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The party broke up more slowly than Hawke expected and quicker than he hoped, but he couldn’t expect them to follow him forever. Aveline and Donnic went to Highever, and Isabela and Fenris headed to Rivain, and in Antiva, where Isabela’s ship had left them, Varric and Carver made plans for Kal’Hirol.

“I couldn’t have asked for a better muse, Hawke,” Varric said with a smile.

“So I’m good for something,” Hawke replied with a glance at Carver, who was guarding the entrance of the alleyway. When his brother didn’t return a quip, Hawke shook his head and clapped the dwarf on the shoulder. “Goodbye, Varric. It’s been… We’ve had…”

Hawke cleared his throat and Varric said quickly, “I’ll think of something witty for you to say in my epilogue. Besides, I’m sure we’ll run into each other again. The world’s too small for someone like you.”

They said their farewells in the dim light of dawn while the rest of the city was recovering from parties and assassination attempts. But finally Varric and Carver turned away and as Hawke watched, disappeared down Antiva’s winding street. Merrill wiped her face on her cloak and Hawke caught Anders hand in case the mage was planning his own escape, but Anders stayed at his side. With the fights and festivals churning through the streets, no one cared about three shabby figures slipping from docks and then through the gates out of the city. Or maybe Varric had arranged that too, a parting gift of peace and quiet for once so that Hawke, Anders, and Merrill could put some more miles between them and the Chantry, the Crows, the Wardens, and whoever else had connected faces to the crime in Kirkwall.

The hills of Antiva were gentle, rolling swells, the golden wheatfields growing into delicate greens as the forest overtook the farmland. When a wind swept by them, it rippled the crops like they were a vast sunlit ocean. They made good time for a while, especially Merrill who was glad to be in the wilderness again, traveling speedily enough that at night they were too tired to do much more than sleep. Tevinter, they had decided. For history, Merrill had suggested. For the weather, Hawke had said and slung his arm around Anders, who said nothing at all. And none of them said the real reason: the war that Anders had started. The Tevinter magisters were possible allies, and at worst, at least not enemies. Merrill pointed into the distance and Hawke spotted the shadowy clouds of some storm as it blew across the countryside. All roads led to Minrathous, even though the majority of the Tevinter highway had been swallowed by fields. And there, before the gale covered it, was the thin white line of the ruined highway.

“You disguised yourself, didn’t you, Anders?” Hawke asked as they walked. “When you escaped the Circle.”

“Poorly,” Anders said wryly. He studied Hawke, then added, “Beyond dyeing our hair and using aliases, I’m not sure what else we can do. And both of you have such dark hair that I doubt we can even dye it.”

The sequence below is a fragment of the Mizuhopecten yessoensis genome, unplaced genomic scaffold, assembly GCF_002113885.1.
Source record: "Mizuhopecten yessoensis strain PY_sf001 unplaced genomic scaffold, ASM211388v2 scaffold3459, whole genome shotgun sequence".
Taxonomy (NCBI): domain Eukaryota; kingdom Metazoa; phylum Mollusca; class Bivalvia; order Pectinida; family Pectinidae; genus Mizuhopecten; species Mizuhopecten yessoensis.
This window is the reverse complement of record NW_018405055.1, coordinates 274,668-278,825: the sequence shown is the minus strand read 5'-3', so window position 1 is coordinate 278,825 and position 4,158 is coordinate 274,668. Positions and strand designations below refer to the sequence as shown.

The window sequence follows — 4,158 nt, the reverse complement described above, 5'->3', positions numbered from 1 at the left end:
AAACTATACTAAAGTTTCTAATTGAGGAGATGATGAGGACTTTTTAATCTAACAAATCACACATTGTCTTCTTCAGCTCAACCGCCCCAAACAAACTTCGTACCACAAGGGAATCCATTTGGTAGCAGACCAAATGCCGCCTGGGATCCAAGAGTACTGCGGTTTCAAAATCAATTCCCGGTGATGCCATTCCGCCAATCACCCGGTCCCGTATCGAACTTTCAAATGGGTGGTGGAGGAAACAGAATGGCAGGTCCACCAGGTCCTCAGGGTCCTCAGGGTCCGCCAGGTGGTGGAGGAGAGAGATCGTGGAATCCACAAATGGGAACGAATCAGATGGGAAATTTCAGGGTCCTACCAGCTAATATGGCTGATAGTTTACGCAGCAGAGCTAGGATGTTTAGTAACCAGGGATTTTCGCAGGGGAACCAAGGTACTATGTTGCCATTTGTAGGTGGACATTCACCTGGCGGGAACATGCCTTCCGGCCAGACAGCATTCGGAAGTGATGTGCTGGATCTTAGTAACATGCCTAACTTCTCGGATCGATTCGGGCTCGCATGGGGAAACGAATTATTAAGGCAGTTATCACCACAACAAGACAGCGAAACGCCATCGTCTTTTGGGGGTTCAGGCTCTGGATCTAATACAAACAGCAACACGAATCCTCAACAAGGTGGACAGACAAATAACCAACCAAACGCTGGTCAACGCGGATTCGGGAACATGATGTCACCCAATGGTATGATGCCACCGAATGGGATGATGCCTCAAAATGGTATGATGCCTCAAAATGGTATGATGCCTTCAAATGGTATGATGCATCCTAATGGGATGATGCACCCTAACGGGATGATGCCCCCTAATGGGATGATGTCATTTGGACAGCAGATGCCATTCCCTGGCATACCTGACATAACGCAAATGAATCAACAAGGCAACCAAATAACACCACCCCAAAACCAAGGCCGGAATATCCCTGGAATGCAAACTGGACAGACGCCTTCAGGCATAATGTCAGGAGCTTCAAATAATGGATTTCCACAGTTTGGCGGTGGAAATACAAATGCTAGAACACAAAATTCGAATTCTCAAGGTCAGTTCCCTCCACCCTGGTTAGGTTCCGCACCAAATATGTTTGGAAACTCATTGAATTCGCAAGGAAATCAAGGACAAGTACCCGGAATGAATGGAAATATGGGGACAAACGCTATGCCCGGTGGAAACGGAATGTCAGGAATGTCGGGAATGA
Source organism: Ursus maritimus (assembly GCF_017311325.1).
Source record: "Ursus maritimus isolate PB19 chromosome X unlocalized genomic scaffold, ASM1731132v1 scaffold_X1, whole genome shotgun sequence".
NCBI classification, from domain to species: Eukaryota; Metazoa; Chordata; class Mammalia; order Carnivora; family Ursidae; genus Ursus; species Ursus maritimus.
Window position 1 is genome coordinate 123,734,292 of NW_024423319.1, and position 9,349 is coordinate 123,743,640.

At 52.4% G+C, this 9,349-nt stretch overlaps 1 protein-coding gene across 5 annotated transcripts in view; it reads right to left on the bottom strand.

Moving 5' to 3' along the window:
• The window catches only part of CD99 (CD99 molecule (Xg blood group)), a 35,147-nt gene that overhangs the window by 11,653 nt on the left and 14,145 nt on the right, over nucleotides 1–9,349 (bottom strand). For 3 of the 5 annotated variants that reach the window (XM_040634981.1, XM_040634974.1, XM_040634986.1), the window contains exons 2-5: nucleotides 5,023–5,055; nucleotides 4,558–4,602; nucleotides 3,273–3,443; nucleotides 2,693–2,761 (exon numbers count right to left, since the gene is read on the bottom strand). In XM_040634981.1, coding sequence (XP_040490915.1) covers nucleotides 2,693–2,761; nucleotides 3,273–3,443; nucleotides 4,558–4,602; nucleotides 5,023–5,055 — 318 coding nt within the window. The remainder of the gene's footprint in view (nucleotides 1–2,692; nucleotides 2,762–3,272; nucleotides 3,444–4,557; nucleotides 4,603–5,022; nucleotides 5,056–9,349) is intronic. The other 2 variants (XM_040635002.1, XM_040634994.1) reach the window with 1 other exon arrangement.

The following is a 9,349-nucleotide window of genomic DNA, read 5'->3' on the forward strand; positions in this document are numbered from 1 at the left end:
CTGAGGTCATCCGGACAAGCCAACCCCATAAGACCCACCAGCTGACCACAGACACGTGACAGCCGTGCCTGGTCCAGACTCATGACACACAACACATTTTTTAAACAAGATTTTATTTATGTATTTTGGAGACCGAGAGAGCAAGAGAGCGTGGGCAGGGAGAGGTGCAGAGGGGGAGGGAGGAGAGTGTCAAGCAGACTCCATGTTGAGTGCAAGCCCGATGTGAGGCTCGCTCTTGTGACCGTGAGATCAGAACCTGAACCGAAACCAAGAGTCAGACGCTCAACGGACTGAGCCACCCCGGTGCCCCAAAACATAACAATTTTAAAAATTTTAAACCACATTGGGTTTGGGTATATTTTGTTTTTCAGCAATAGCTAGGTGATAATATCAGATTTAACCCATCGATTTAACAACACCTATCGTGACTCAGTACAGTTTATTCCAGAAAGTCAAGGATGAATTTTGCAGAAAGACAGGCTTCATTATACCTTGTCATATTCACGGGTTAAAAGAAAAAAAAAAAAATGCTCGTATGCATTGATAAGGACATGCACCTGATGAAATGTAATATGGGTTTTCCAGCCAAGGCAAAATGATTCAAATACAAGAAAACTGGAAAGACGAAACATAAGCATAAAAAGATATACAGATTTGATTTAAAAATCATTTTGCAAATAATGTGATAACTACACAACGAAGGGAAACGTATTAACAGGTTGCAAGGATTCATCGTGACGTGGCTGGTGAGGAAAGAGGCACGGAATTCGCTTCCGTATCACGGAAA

Their robes had been the first to go, hurled into the bay as Isabela sailed them out of the city. And that had been more out of disgust at the blood and smoke-stained things than any attempt at deception. Even Merrill, loathe as she was to completely renounce her heritage, had donned clothes more appropriate for city elves than Dalish. Except for shoes. Their staves had been harder to give up, Hawke thought with a pang of guilt and sorrow at the loss of his father’s staff. Malcolm had carried in through the Free Marches to Ferelden and Hawke had repeated the journey in reverse. But at the first port they stopped in, Aveline had made the compelling argument that with its shape and color, the staff was not just noticeable but practically iconic. Anders had surrendered his, too, and Merrill as well, but that was more out of commiseration than necessity. They’d barely gotten any coin for them; an added insult to injury that Varric promised he wouldn’t include when he finished Hawke’s biography.

The old, wooden rods that served as a staves now barely lived up the the name.

“I’ve always wanted a different name,” Merrill said. She looked up wistfully at the sky as she contemplated. “Daisy was nice, but it wasn’t very impressive. How does Dragon Crusher sound?”

“It suits you,” Hawke told her with a laugh. When Anders chuckled, Hawke’s grin widened in pleased surprise.


They had enough provisions to avoid the towns they passed at first. When they noticed more people working in the field, Merrill led them off the path and into the scrubby trees that meandered along the borders of farms. The golden acres of wheat darkened into green vineyards as the trio moved deeper into the country and one night they made their camp a couple of short miles from a massive stone building that crouched protectively over its labyrinth of grapevines. Even from a distance it was an august fortress, with tall walls and towers, and as night fell, Hawke could see pinpricks of light as a patrol began along a parapet.